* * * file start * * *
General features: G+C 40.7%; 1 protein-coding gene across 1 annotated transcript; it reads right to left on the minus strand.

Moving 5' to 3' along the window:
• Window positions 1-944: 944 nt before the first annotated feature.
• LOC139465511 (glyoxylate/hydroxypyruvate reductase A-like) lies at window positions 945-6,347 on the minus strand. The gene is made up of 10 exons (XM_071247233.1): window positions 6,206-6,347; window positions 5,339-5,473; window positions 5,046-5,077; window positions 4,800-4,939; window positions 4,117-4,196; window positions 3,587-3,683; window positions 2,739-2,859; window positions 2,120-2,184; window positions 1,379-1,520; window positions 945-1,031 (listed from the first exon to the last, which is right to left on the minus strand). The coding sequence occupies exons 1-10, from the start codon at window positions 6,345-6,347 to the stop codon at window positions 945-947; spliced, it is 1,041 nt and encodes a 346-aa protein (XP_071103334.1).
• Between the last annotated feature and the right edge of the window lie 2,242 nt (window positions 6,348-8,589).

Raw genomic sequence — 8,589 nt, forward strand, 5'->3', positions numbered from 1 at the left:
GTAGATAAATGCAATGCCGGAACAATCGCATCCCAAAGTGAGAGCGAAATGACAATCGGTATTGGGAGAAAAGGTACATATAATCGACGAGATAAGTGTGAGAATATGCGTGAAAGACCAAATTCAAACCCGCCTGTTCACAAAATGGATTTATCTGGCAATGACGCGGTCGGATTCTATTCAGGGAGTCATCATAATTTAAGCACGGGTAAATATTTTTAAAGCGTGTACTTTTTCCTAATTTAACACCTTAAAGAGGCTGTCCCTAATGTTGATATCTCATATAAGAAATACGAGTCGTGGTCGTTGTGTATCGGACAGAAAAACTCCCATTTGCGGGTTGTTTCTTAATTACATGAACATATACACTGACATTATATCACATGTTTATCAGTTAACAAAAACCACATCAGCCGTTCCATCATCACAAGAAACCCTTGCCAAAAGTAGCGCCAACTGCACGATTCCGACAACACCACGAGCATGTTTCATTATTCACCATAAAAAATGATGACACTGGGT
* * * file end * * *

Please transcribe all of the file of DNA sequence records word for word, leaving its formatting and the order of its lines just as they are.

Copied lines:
General features: G+C 40.7%; 1 protein-coding gene across 1 annotated transcript; it reads right to left on the minus strand.

Moving 5' to 3' along the window:
• Window positions 1-944: 944 nt before the first annotated feature.
• LOC139465511 (glyoxylate/hydroxypyruvate reductase A-like) lies at window positions 945-6,347 on the minus strand. The gene is made up of 10 exons (XM_071247233.1): window positions 6,206-6,347; window positions 5,339-5,473; window positions 5,046-5,077; window positions 4,800-4,939; window positions 4,117-4,196; window positions 3,587-3,683; window positions 2,739-2,859; window positions 2,120-2,184; window positions 1,379-1,520; window positions 945-1,031 (listed from the first exon to the last, which is right to left on the minus strand). The coding sequence occupies exons 1-10, from the start codon at window positions 6,345-6,347 to the stop codon at window positions 945-947; spliced, it is 1,041 nt and encodes a 346-aa protein (XP_071103334.1).
• Between the last annotated feature and the right edge of the window lie 2,242 nt (window positions 6,348-8,589).

Raw genomic sequence — 8,589 nt, forward strand, 5'->3', positions numbered from 1 at the left:
GTAGATAAATGCAATGCCGGAACAATCGCATCCCAAAGTGAGAGCGAAATGACAATCGGTATTGGGAGAAAAGGTACATATAATCGACGAGATAAGTGTGAGAATATGCGTGAAAGACCAAATTCAAACCCGCCTGTTCACAAAATGGATTTATCTGGCAATGACGCGGTCGGATTCTATTCAGGGAGTCATCATAATTTAAGCACGGGTAAATATTTTTAAAGCGTGTACTTTTTCCTAATTTAACACCTTAAAGAGGCTGTCCCTAATGTTGATATCTCATATAAGAAATACGAGTCGTGGTCGTTGTGTATCGGACAGAAAAACTCCCATTTGCGGGTTGTTTCTTAATTACATGAACATATACACTGACATTATATCACATGTTTATCAGTTAACAAAAACCACATCAGCCGTTCCATCATCACAAGAAACCCTTGCCAAAAGTAGCGCCAACTGCACGATTCCGACAACACCACGAGCATGTTTCATTATTCACCATAAAAAATGATGACACTGGGT